The third source of pressure is coming from consultants—third-party traditional consultant companies, internal consulting groups, or group purchasing organizations (GPOs). Due to the mass membership of vendors (medical device manufacturers), GPOs can secure competitive pricing for hospitals, eliminating the need for hospitals to secure pricing with each vendor on their own. GPOs are looking to add additional value for their members by offering software tools to manage their contracts, supplier negotiations, and spend analysis.


While the challenges facing medical device manufacturers are intense, there are select market opportunities that innovative companies can leverage. These include the growth in the number of covered patients, an aging population, and growth in developing markets. Vendors will need to position themselves to take advantage of this growth and secure their fair share in the marketplace.

So what can medical device manufacturers do to survive and grow in light of this very dynamic environment?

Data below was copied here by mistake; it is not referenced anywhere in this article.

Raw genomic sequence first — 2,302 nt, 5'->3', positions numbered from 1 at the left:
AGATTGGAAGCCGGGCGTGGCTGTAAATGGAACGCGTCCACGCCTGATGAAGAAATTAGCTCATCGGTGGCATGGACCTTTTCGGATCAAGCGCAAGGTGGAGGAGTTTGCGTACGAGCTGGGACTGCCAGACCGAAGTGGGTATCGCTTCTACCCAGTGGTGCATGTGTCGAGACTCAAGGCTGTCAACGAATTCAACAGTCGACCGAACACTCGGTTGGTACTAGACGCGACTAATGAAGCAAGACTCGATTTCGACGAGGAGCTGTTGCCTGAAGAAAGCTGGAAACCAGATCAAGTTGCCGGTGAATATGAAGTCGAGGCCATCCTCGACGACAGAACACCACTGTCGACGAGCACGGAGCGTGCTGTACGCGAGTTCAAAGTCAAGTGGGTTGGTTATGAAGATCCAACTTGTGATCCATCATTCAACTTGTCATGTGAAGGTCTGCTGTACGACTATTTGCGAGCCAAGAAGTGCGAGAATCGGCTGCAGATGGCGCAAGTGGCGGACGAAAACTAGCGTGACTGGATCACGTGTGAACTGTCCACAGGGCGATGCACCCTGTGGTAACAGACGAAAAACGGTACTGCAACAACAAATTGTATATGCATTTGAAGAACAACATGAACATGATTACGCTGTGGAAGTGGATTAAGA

Pricing Strategies to Maximize Profit Capture
It begins with building a set of pricing and profit management strategies to gain control over pricing processes, value stories, and profit visibility. Armed with four strategies, the astute manufacturer will be in a position to defend price levels, manage inevitable pricing variations and improve the quality of pricing decision making.

1. Optimize New Product Pricing
Innovation has been the lifeblood of many medical device manufacturers. In the past, a more favorable pricing environment provided a greater margin of error in capturing value from new products. Today, getting it right at launch has never been more critical.

Optimizing new product pricing begins with a direct focus on provider return on investment (ROI). How will this new offering improve the ability of the doctor and hospital to earn a higher profit—either through increased procedure volume, reduced length of stay, or greater unit margins? It is essential for manufacturers to translate product features into economic benefits, focus on the enhanced performance of the new product, and build a health economic “value bridge” from the old solution to the new solution.